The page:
I went to the dermatologist today for a skin cancer screening. Skin cancer runs in my family, so I'm pretty used to getting screened every now and then. Today, I went to a different clinic, and I was cheerfully talking with the doc about how my dad once had to have a mole removed from the bottom of his foot and was on crutches for a time. The doctor says to me, "Be careful what you joke about because I am going to have to take this [microscopic] mole off of your toe to biopsy it." Serves me right, I guess.
Now, just to be clear, I am not concerned about this biopsy. First of all, I trust God with the results and know that He's in charge of my health. And secondly, I understood the main reason for the removal of the mole was that it was in a place that I don't/can't see in order to notice it if it does in fact change. And this is my fifth biopsy (not all skin-related). That brings up a question: How many biopsies does a person typically have in her lifetime? I am kind of hoping I have reached my quota. A related question is this: are doctors biopsy-happy, ordering biopsies for every little thing just to be on the safe side? And if so, how does this affect our overall well-being and care?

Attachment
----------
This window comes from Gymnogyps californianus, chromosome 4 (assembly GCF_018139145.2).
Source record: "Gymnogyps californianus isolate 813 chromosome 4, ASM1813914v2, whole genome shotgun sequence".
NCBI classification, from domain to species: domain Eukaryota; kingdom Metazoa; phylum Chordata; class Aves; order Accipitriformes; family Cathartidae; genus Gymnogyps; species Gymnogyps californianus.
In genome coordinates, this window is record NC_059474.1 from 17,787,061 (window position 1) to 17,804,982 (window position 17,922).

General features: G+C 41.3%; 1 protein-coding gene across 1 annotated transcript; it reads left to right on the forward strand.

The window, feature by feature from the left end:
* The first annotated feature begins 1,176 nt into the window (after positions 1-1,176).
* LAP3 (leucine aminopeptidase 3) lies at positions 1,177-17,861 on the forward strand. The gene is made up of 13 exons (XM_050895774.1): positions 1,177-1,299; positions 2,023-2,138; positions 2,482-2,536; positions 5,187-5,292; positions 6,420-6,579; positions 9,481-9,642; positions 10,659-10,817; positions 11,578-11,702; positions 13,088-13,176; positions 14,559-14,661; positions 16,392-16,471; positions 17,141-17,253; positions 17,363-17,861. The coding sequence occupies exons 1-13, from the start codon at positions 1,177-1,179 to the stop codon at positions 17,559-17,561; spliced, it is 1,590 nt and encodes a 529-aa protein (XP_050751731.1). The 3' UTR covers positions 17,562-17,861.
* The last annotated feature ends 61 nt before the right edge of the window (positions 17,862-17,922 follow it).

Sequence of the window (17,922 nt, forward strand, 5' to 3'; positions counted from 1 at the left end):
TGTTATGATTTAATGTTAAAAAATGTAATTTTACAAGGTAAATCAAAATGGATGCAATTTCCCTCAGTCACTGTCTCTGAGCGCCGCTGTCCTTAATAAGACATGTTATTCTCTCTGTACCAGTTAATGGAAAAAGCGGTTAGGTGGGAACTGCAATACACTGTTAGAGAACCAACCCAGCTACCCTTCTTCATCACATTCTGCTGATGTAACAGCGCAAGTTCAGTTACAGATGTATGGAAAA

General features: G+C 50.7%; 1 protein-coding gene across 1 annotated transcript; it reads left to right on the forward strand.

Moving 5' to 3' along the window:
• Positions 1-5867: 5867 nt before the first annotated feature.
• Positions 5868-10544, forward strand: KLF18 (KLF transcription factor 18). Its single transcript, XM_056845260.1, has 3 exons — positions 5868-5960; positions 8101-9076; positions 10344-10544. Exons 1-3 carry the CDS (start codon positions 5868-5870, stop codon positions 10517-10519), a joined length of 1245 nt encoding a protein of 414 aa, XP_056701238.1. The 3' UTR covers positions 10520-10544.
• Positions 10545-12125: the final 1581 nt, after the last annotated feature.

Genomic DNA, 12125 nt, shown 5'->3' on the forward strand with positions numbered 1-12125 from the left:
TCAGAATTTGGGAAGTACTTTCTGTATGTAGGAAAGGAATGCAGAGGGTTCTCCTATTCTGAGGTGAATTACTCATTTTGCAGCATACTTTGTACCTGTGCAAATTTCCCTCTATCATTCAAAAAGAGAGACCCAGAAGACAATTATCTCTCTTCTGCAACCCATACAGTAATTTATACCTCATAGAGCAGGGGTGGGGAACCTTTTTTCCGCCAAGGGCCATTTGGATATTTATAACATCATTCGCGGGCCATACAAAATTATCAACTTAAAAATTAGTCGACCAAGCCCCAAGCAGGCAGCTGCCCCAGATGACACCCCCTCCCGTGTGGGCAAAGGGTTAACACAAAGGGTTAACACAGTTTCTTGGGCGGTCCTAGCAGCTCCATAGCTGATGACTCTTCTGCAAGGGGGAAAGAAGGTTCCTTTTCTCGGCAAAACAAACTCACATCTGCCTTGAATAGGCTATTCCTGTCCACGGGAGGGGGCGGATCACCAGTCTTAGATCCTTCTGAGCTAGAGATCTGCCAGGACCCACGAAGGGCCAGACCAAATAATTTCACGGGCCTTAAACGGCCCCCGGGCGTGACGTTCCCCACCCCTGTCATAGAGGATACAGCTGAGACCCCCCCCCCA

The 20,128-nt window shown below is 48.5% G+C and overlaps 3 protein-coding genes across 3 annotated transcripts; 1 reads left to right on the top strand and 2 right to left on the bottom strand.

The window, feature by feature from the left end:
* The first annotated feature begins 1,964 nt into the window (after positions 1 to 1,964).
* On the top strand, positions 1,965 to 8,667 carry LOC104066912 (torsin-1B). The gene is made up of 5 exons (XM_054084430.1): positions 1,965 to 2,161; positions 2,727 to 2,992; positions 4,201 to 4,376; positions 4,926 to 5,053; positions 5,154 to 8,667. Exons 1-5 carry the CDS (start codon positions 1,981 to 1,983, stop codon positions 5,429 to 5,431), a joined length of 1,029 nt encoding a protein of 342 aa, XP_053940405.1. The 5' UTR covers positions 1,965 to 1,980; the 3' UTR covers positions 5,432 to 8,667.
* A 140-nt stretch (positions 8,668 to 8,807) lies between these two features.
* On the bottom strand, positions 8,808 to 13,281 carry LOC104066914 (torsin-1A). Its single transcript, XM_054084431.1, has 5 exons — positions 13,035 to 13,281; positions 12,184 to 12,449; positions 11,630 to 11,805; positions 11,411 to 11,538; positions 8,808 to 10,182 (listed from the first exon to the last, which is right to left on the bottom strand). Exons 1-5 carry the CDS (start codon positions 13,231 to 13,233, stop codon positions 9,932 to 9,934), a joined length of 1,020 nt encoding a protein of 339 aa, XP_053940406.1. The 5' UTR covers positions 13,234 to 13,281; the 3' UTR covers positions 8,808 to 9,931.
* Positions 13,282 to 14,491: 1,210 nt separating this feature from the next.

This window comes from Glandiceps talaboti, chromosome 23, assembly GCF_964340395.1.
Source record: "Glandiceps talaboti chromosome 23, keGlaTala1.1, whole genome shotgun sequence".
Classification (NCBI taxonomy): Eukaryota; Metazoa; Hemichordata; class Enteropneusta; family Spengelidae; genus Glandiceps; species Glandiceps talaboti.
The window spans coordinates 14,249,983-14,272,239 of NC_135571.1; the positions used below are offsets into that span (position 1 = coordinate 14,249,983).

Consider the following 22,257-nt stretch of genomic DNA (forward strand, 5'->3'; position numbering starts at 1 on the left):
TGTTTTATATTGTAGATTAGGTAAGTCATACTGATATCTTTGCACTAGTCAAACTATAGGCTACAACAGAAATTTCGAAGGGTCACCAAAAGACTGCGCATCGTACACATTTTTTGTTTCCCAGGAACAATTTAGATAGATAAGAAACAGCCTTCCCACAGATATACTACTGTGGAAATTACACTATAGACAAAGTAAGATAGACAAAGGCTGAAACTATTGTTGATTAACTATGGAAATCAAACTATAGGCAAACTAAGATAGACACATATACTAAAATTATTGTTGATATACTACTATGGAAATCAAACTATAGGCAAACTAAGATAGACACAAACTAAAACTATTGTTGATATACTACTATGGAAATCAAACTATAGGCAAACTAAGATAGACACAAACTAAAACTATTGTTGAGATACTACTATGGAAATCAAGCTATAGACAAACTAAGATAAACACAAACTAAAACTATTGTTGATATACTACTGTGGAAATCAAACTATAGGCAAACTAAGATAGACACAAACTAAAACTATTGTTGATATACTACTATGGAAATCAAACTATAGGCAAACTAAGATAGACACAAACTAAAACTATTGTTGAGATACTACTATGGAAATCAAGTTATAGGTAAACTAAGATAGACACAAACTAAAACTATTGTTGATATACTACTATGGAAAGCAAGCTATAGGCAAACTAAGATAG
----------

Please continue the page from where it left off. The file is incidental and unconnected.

After my brief and simple procedure, the nurse, doctor and receptionist all "invited" me to come back for a follow up visit in 2 months, 1 month or 1 year for another screening. I became confused since all the recommendations were different. Why do I need a follow up exactly? If this biopsy comes back benign, what do I need to see the doctor about? Oh, he wants to be sure that the wound has healed properly. I'm pretty sure I can check that myself. If I'm having a problem, I'll come back in. No need to charge me $40 and my insurance company another $60 to $100. I certainly don't mind going to the doctor when I need it, but this seems like overkill. It's not as if I had major surgery or even stitches. I came home with a standard-sized band-aid and no medication. I think I've got it under control.
Labels: biopsy, health care